With a constant current flowing into the capacitor, the voltage across it increases linearly.  So what does the op-amp have to do? it has to sink the current as before, but also compensate for the voltage developing across the capacitor.  Thus Vout must be exactly the negative of the capacitor voltage.  Depending on what is attached to the integrator's output, some current may flow into it or out of it, but it doesn't matter because the op-amp will adjust its own current flow.

 

With a digital input, each positive pulse causes the integrator to ramp down its voltage for the duration of the pulse and then it remains steady until the next pulse.

 

A "real" circuit will place a large resistor across the capacitor (Rc >> R) so that the voltage has a way to bleed off slowly.

 

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I'm still having doubts about your general setup.

Unless you have a very special combination of stepper motor and driver, I doubht you will have much usable torque above 2000rpm.

Do you have the datasheet of your stepper motor?

 

Also, an AVR timer can easily generate a steady frequency of 10MHz, and @ 250kHz you have some granularity for speed control.

When using this thing for synchronized operations such as threading, then those will be run at much lower RPM's and a 16-bit timer should be sufficient.

I do not see an added value in a VCO or other intermediate analog electronics.

 

Also, just to be clear:

If I understand well, you use the NEMA34 for the main spindle of a small CNC lathe, and you want to use a separate circuit to generate the step timing.

Then you have another uC which runs GRBL, and you somehow syncronize the GRBL uC with the main spindle for threading.

Correct?

 

aeroHAWK wrote:
the spindle needs to be synchronized with the other axes.

Ah, now I see, you want to do it the other way around.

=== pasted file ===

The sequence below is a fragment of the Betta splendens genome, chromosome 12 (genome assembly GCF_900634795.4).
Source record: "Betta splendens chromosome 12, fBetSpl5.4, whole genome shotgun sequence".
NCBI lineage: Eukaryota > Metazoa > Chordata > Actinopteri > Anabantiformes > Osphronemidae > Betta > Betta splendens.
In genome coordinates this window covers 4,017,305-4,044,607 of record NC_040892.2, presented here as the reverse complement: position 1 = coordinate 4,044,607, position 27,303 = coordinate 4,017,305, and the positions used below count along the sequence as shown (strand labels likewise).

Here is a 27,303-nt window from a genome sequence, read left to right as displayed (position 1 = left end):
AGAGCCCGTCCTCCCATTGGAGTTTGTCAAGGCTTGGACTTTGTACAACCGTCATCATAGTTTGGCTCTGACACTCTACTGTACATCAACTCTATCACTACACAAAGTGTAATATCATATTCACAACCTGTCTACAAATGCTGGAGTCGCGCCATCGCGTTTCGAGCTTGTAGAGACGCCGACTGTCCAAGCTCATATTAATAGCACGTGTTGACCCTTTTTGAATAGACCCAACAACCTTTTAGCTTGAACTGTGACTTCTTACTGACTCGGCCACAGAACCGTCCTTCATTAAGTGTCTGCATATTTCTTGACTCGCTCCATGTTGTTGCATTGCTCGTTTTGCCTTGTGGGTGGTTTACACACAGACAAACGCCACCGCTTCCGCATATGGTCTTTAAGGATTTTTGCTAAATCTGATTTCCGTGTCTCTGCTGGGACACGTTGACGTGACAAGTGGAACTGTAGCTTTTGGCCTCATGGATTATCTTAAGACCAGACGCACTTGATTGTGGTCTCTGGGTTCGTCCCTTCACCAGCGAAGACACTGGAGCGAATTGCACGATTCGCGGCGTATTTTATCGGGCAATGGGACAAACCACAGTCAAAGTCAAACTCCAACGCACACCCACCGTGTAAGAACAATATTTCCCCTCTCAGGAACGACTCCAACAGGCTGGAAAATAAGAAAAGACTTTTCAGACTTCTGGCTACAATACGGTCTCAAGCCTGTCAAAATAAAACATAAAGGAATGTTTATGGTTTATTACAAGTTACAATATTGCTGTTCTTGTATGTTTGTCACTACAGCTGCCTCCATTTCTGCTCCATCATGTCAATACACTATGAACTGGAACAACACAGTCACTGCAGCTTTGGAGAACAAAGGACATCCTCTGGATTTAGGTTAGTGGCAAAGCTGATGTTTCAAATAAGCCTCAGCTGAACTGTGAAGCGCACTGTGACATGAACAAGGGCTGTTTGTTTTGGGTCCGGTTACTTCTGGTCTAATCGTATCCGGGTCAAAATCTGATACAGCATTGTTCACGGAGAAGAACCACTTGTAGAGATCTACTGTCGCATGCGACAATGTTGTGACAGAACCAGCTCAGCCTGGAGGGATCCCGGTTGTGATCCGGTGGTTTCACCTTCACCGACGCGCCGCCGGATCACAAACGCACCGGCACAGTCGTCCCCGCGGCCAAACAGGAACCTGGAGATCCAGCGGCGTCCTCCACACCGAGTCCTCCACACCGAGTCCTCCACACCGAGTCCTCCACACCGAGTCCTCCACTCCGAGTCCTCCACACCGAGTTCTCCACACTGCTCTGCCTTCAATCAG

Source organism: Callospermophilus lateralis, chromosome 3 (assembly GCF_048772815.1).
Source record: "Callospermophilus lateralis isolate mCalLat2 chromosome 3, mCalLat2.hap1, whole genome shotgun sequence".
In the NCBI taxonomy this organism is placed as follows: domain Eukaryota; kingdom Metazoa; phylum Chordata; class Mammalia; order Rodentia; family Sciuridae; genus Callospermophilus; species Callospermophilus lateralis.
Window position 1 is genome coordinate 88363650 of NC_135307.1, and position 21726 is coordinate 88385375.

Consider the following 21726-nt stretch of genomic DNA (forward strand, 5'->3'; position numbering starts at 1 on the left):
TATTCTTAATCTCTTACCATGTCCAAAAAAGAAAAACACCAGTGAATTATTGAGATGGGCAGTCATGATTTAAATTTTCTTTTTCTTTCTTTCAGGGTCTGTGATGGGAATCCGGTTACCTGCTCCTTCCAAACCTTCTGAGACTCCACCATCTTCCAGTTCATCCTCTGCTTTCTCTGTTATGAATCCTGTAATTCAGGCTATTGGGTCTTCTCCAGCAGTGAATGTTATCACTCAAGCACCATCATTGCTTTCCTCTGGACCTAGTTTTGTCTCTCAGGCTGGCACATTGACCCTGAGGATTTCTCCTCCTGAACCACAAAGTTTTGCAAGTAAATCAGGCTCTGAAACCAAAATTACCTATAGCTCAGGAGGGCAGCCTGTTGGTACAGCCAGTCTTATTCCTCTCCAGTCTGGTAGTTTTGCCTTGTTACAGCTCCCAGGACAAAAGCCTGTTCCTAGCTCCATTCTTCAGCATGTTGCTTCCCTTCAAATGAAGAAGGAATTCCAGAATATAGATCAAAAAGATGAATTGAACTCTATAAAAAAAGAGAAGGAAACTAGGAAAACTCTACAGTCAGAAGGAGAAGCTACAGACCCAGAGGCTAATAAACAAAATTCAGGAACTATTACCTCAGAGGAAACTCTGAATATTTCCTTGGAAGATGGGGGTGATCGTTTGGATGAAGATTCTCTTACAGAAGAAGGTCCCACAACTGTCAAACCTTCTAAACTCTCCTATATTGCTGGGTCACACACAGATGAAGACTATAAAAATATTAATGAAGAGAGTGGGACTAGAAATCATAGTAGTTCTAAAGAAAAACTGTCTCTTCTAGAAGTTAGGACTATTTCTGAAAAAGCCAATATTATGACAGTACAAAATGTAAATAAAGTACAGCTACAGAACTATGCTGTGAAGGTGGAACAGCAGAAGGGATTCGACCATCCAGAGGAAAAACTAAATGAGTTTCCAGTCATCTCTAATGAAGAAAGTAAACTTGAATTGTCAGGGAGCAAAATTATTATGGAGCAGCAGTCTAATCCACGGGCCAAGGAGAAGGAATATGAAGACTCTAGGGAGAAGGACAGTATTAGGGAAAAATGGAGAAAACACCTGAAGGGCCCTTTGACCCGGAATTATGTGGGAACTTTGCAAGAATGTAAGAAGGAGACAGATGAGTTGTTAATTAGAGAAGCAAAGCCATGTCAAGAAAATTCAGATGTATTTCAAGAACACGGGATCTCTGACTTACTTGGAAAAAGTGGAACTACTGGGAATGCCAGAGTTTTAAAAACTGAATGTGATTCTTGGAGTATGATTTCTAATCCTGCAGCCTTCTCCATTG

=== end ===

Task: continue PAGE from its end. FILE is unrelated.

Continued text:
GRBL is controlling the X and Y axis, and you want to synchronize the main spindle to that.

While threading, any drift or accumulation of error would be unacceptable.

So if there is some analog electronics in between you will need feedback and a PID loop.

It seems much simpler, to have GRBL generate synchronized steps for 3 axis for threading.

Then use another way (hardware timer, VCO, NE555, whatever) for high RPM of the motor.

 

Note:

Just today I read an article of a port of GRBL to ESP32 on Hackaday.

ESP32 is a dual core 300+ MHz uC which costs < EUR 10.

Apparently there are still some issues with timing.

https://hackaday.com/2018/07/26/grbl-ported-to-the-esp32/

 

Also:

This sounded just to common to not have been done before.

A quick search confirms this:

https://duckduckgo.com/html?q=grbl+lathe+threading

https://github.com/grbl/grbl/issues/602

Doing magic with a USD 7 Logic Analyser: https://www.avrfreaks.net/comment/2421756#comment-2421756

Bunch of old projects with AVR's: http://www.hoevendesign.com

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avr-mike wrote:
For anybody interested in how an integrator works, they are actually quite simple -

Thank you Mike. I appreciate your desire to forward my analog education. I will study.... (real busy right now)

Paulvdh wrote:
I'm still having doubts about your general setup.

I have been operating machine tools for almost 50 years (49). I have been designing and building stepper motor machines for almost 40 years (39). This has provided and/or confirmed I have excellent intuition about such matters. This does not guarantee I am always right, so your concerns are valid. To a certain degree, I share them. My preliminary tests are encouraging so I am moving forward to see what will happen. If it doesn't work as I hope... oh well.... but I am going to give it a shot. Nothing will be accomplished if one is afraid to fail....

Paulvdh wrote:
Also, just to be clear:

If I understand well, you use the NEMA34 for the main spindle of a small CNC lathe, and you want to use a separate circuit to generate the step timing.

Then you have another uC which runs GRBL, and you somehow syncronize the GRBL uC with the main spindle for threading.

Correct?

Incorrect. GRBL will control all three axes for threading so it will automatically provide synchronization.

Paulvdh wrote:
It seems much simpler, to have GRBL generate synchronized steps for 3 axis for threading.

Then use another way (hardware timer, VCO, NE555, whatever) for high RPM of the motor.